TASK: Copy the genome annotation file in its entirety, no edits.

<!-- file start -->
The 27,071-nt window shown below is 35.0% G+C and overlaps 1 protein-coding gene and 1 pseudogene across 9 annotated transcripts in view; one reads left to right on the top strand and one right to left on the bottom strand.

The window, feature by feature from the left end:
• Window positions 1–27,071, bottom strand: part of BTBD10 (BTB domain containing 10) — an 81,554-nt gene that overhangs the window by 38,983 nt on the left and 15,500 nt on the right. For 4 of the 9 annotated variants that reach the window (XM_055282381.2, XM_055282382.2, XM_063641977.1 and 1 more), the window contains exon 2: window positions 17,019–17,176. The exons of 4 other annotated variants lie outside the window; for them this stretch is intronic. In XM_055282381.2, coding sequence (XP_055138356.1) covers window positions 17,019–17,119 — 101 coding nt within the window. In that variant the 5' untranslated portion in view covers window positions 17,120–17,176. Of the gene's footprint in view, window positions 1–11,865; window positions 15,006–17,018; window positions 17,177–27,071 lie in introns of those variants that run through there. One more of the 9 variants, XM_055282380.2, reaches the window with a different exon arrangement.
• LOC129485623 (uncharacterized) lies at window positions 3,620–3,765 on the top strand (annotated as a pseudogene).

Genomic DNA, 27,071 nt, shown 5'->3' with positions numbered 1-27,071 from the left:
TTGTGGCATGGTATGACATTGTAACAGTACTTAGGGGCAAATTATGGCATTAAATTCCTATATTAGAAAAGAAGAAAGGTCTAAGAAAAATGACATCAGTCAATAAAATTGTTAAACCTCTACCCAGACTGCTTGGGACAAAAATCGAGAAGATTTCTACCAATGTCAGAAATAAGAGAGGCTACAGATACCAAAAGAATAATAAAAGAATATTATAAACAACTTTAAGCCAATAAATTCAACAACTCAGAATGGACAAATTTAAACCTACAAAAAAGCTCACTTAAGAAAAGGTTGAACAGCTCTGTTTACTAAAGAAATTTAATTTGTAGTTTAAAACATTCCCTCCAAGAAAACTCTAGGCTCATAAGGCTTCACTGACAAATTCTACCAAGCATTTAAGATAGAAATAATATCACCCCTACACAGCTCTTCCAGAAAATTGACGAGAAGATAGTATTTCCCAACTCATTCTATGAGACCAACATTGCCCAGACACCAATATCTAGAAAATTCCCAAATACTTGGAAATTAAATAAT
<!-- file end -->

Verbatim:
The 27,071-nt window shown below is 35.0% G+C and overlaps 1 protein-coding gene and 1 pseudogene across 9 annotated transcripts in view; one reads left to right on the top strand and one right to left on the bottom strand.

The window, feature by feature from the left end:
• Window positions 1–27,071, bottom strand: part of BTBD10 (BTB domain containing 10) — an 81,554-nt gene that overhangs the window by 38,983 nt on the left and 15,500 nt on the right. For 4 of the 9 annotated variants that reach the window (XM_055282381.2, XM_055282382.2, XM_063641977.1 and 1 more), the window contains exon 2: window positions 17,019–17,176. The exons of 4 other annotated variants lie outside the window; for them this stretch is intronic. In XM_055282381.2, coding sequence (XP_055138356.1) covers window positions 17,019–17,119 — 101 coding nt within the window. In that variant the 5' untranslated portion in view covers window positions 17,120–17,176. Of the gene's footprint in view, window positions 1–11,865; window positions 15,006–17,018; window positions 17,177–27,071 lie in introns of those variants that run through there. One more of the 9 variants, XM_055282380.2, reaches the window with a different exon arrangement.
• LOC129485623 (uncharacterized) lies at window positions 3,620–3,765 on the top strand (annotated as a pseudogene).

Genomic DNA, 27,071 nt, shown 5'->3' with positions numbered 1-27,071 from the left:
TTGTGGCATGGTATGACATTGTAACAGTACTTAGGGGCAAATTATGGCATTAAATTCCTATATTAGAAAAGAAGAAAGGTCTAAGAAAAATGACATCAGTCAATAAAATTGTTAAACCTCTACCCAGACTGCTTGGGACAAAAATCGAGAAGATTTCTACCAATGTCAGAAATAAGAGAGGCTACAGATACCAAAAGAATAATAAAAGAATATTATAAACAACTTTAAGCCAATAAATTCAACAACTCAGAATGGACAAATTTAAACCTACAAAAAAGCTCACTTAAGAAAAGGTTGAACAGCTCTGTTTACTAAAGAAATTTAATTTGTAGTTTAAAACATTCCCTCCAAGAAAACTCTAGGCTCATAAGGCTTCACTGACAAATTCTACCAAGCATTTAAGATAGAAATAATATCACCCCTACACAGCTCTTCCAGAAAATTGACGAGAAGATAGTATTTCCCAACTCATTCTATGAGACCAACATTGCCCAGACACCAATATCTAGAAAATTCCCAAATACTTGGAAATTAAATAAT